Waste in the water – New purification techniques for healthier aquatic ecosystems
24.07.2018 | Eberhard Karls Universität Tübingen
Plenty of habitat for bears in Europe
24.07.2018 | Deutsches Zentrum für integrative Biodiversitätsforschung (iDiv) Halle-Jena-Leipzig
Scientists develop first tool to use machine learning methods to compute flow around interactively designable 3D objects. Tool will be presented at this year’s prestigious SIGGRAPH conference.
When engineers or designers want to test the aerodynamic properties of the newly designed shape of a car, airplane, or other object, they would normally model...
Researchers from TU Graz and their industry partners have unveiled a world first: the prototype of a robot-controlled, high-speed combined charging system (CCS) for electric vehicles that enables series charging of cars in various parking positions.
Global demand for electric vehicles is forecast to rise sharply: by 2025, the number of new vehicle registrations is expected to reach 25 million per year....
Proteins must be folded correctly to fulfill their molecular functions in cells. Molecular assistants called chaperones help proteins exploit their inbuilt folding potential and reach the correct three-dimensional structure. Researchers at the Max Planck Institute of Biochemistry (MPIB) have demonstrated that actin, the most abundant protein in higher developed cells, does not have the inbuilt potential to fold and instead requires special assistance to fold into its active state. The chaperone TRiC uses a previously undescribed mechanism to perform actin folding. The study was recently published in the journal Cell.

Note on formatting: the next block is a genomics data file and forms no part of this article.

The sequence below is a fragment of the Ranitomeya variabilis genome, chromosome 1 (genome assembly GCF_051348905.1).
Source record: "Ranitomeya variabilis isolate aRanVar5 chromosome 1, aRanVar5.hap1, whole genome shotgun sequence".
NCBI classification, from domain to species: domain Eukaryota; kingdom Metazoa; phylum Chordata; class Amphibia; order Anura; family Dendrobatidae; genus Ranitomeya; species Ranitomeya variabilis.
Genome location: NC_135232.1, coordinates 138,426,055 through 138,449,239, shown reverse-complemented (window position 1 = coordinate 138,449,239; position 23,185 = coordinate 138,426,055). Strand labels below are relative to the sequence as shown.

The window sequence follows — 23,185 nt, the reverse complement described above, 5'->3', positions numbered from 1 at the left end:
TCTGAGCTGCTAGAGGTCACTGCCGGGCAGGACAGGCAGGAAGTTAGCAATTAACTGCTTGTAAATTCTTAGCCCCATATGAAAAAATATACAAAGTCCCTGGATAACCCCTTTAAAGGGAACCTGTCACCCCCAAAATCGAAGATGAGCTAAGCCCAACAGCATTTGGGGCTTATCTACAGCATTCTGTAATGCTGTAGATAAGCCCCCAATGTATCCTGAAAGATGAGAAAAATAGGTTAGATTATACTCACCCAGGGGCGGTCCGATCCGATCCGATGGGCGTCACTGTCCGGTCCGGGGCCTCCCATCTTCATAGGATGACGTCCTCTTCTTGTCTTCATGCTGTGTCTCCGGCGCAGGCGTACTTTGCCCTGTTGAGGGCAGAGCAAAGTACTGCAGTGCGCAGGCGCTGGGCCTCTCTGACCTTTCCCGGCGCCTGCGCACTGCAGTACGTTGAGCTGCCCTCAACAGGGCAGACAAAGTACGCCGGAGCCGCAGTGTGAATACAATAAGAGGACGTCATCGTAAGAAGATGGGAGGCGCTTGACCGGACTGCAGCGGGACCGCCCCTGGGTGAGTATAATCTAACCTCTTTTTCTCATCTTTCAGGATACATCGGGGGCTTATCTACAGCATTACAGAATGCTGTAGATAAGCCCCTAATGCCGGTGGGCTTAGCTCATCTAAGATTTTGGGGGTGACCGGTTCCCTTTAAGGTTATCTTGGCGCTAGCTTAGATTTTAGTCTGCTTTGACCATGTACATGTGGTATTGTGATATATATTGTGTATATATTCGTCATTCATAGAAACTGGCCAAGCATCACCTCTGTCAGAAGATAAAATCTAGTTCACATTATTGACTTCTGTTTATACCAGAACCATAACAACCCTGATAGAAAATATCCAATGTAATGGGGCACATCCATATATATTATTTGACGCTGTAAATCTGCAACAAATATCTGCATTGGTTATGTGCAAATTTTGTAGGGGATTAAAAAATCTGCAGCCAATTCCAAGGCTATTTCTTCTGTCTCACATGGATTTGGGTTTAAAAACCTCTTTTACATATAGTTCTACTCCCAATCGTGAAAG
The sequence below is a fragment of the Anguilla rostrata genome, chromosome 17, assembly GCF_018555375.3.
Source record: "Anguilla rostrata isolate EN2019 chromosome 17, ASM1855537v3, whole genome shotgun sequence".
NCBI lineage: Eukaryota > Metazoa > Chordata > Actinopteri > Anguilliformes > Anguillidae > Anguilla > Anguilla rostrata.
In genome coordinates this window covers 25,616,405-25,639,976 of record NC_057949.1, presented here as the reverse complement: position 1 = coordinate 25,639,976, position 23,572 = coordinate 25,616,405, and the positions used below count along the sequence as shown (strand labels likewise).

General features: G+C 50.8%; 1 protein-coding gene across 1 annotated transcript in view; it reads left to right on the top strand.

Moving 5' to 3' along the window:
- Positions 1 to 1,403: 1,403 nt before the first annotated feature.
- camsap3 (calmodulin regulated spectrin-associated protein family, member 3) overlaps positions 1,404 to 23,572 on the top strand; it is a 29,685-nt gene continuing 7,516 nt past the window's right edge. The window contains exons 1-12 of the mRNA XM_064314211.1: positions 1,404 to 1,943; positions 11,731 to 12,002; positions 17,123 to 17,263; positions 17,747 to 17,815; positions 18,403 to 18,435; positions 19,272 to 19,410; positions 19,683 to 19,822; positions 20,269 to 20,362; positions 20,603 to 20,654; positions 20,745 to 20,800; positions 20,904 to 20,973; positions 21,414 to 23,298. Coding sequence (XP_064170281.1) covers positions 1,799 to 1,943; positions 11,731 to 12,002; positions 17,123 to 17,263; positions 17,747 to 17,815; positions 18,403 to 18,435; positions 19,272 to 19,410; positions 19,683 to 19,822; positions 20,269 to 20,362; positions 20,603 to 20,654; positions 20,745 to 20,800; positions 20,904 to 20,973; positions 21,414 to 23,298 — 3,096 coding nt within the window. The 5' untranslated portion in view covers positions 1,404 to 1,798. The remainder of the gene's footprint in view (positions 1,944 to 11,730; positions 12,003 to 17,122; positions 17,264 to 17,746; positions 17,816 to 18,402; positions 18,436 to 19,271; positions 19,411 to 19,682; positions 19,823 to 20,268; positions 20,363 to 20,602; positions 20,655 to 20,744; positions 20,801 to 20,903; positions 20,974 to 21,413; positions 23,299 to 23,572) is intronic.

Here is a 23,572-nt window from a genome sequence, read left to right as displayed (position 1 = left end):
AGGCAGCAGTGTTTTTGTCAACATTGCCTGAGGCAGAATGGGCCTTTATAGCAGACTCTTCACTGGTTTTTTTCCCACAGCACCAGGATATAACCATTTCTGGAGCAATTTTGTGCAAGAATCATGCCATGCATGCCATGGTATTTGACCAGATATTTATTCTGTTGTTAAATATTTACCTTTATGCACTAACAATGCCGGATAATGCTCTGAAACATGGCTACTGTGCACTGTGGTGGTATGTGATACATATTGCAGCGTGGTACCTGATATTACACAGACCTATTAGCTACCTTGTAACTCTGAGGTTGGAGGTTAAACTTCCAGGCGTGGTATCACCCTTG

Actin is the most abundant protein in highly developed cells and has diverse functions in processes like cell stabilization, cell division and muscle...
Scientists have discovered that the electrical resistance of a copper-oxide compound depends on the magnetic field in a very unusual way -- a finding that could help direct the search for materials that can perfectly conduct electricity at room temperatur
What happens when really powerful magnets--capable of producing magnetic fields nearly two million times stronger than Earth's--are applied to materials that...
The quality of materials often depends on the manufacturing process. In casting and welding, for example, the rate at which melts solidify and the resulting microstructure of the alloy is important. With metallic foams as well, it depends on exactly how the foaming process takes place. To understand these processes fully requires fast sensing capability. The fastest 3D tomographic images to date have now been achieved at the BESSY II X-ray source operated by the Helmholtz-Zentrum Berlin.
Dr. Francisco Garcia-Moreno and his team have designed a turntable that rotates ultra-stably about its axis at a constant rotational speed. This really depends...
08.08.2018 | Event News
27.07.2018 | Event News
25.07.2018 | Event News
14.08.2018 | Information Technology
14.08.2018 | Life Sciences
14.08.2018 | Life Sciences